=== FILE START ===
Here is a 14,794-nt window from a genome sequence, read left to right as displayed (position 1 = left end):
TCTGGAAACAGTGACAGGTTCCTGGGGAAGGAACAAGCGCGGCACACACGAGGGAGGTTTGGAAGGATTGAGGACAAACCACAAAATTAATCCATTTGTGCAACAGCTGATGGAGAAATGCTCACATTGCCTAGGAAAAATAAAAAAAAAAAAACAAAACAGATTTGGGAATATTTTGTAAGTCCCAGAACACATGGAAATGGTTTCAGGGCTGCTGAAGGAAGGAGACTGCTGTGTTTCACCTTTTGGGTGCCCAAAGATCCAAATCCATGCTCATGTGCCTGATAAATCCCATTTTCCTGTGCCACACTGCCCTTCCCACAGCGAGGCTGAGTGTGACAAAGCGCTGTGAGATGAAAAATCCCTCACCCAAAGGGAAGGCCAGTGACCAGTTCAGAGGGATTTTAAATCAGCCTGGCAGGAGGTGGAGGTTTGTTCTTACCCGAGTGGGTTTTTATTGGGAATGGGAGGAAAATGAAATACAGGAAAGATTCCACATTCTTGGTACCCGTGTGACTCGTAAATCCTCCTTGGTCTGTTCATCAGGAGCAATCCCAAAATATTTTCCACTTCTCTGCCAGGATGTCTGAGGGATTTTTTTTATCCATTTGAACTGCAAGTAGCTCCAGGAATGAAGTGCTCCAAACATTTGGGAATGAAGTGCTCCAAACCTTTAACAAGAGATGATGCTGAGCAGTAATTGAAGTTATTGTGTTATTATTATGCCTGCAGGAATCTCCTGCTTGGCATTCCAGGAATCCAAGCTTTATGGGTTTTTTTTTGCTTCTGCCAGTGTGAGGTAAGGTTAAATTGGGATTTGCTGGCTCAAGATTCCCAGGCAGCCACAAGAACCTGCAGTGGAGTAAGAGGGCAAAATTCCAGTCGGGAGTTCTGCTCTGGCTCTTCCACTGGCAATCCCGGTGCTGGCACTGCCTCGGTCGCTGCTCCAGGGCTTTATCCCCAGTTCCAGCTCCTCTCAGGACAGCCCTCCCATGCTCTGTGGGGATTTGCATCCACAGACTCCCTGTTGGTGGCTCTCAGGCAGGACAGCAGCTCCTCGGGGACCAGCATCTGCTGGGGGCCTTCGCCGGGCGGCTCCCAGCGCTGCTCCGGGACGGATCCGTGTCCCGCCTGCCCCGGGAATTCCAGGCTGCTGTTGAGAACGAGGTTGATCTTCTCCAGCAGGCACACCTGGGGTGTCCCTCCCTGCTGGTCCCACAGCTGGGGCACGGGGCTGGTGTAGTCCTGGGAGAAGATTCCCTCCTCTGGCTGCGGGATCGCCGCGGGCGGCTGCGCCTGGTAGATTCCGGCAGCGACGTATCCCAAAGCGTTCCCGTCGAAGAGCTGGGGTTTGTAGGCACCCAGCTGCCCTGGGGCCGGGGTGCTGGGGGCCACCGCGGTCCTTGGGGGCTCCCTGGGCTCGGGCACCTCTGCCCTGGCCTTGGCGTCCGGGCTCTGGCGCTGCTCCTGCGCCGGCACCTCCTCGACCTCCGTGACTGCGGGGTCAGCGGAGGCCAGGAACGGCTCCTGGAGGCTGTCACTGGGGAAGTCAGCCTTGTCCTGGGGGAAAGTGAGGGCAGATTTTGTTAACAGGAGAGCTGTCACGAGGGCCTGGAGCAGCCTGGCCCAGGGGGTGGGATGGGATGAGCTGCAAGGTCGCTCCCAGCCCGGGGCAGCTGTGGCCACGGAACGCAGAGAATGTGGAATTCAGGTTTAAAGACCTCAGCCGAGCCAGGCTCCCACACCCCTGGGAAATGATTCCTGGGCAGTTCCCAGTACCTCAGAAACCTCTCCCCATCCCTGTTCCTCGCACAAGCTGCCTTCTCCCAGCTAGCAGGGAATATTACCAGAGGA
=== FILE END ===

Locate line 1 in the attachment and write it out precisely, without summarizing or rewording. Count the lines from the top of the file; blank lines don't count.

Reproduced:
Here is a 14,794-nt window from a genome sequence, read left to right as displayed (position 1 = left end):